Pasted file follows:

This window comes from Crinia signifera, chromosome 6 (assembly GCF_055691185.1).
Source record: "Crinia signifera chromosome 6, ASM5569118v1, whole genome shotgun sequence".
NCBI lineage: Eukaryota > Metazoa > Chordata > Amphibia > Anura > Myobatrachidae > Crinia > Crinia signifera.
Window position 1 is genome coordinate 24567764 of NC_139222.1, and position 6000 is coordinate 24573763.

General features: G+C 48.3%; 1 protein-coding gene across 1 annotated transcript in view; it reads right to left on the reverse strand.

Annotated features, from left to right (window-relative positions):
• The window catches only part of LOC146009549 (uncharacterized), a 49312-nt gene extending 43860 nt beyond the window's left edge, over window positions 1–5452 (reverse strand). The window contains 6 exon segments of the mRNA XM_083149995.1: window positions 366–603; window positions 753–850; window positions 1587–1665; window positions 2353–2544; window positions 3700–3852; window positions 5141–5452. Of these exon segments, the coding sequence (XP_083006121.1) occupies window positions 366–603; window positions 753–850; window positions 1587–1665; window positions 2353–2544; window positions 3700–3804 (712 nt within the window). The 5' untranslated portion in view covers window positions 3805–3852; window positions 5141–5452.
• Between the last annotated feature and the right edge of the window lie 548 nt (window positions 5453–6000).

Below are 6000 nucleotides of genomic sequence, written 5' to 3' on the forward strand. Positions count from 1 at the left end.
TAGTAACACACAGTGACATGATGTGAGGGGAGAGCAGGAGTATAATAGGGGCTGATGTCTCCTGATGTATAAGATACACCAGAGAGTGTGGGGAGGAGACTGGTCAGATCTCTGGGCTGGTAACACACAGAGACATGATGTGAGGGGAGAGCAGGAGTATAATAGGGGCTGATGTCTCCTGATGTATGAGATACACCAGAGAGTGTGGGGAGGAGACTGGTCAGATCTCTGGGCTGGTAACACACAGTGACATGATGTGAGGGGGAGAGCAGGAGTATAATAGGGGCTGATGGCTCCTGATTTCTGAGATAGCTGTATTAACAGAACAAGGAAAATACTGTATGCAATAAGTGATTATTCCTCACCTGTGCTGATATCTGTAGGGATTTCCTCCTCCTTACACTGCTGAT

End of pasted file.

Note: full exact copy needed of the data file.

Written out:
This window comes from Crinia signifera, chromosome 6 (assembly GCF_055691185.1).
Source record: "Crinia signifera chromosome 6, ASM5569118v1, whole genome shotgun sequence".
NCBI lineage: Eukaryota > Metazoa > Chordata > Amphibia > Anura > Myobatrachidae > Crinia > Crinia signifera.
Window position 1 is genome coordinate 24567764 of NC_139222.1, and position 6000 is coordinate 24573763.

General features: G+C 48.3%; 1 protein-coding gene across 1 annotated transcript in view; it reads right to left on the reverse strand.

Annotated features, from left to right (window-relative positions):
• The window catches only part of LOC146009549 (uncharacterized), a 49312-nt gene extending 43860 nt beyond the window's left edge, over window positions 1–5452 (reverse strand). The window contains 6 exon segments of the mRNA XM_083149995.1: window positions 366–603; window positions 753–850; window positions 1587–1665; window positions 2353–2544; window positions 3700–3852; window positions 5141–5452. Of these exon segments, the coding sequence (XP_083006121.1) occupies window positions 366–603; window positions 753–850; window positions 1587–1665; window positions 2353–2544; window positions 3700–3804 (712 nt within the window). The 5' untranslated portion in view covers window positions 3805–3852; window positions 5141–5452.
• Between the last annotated feature and the right edge of the window lie 548 nt (window positions 5453–6000).

Below are 6000 nucleotides of genomic sequence, written 5' to 3' on the forward strand. Positions count from 1 at the left end.
TAGTAACACACAGTGACATGATGTGAGGGGAGAGCAGGAGTATAATAGGGGCTGATGTCTCCTGATGTATAAGATACACCAGAGAGTGTGGGGAGGAGACTGGTCAGATCTCTGGGCTGGTAACACACAGAGACATGATGTGAGGGGAGAGCAGGAGTATAATAGGGGCTGATGTCTCCTGATGTATGAGATACACCAGAGAGTGTGGGGAGGAGACTGGTCAGATCTCTGGGCTGGTAACACACAGTGACATGATGTGAGGGGGAGAGCAGGAGTATAATAGGGGCTGATGGCTCCTGATTTCTGAGATAGCTGTATTAACAGAACAAGGAAAATACTGTATGCAATAAGTGATTATTCCTCACCTGTGCTGATATCTGTAGGGATTTCCTCCTCCTTACACTGCTGAT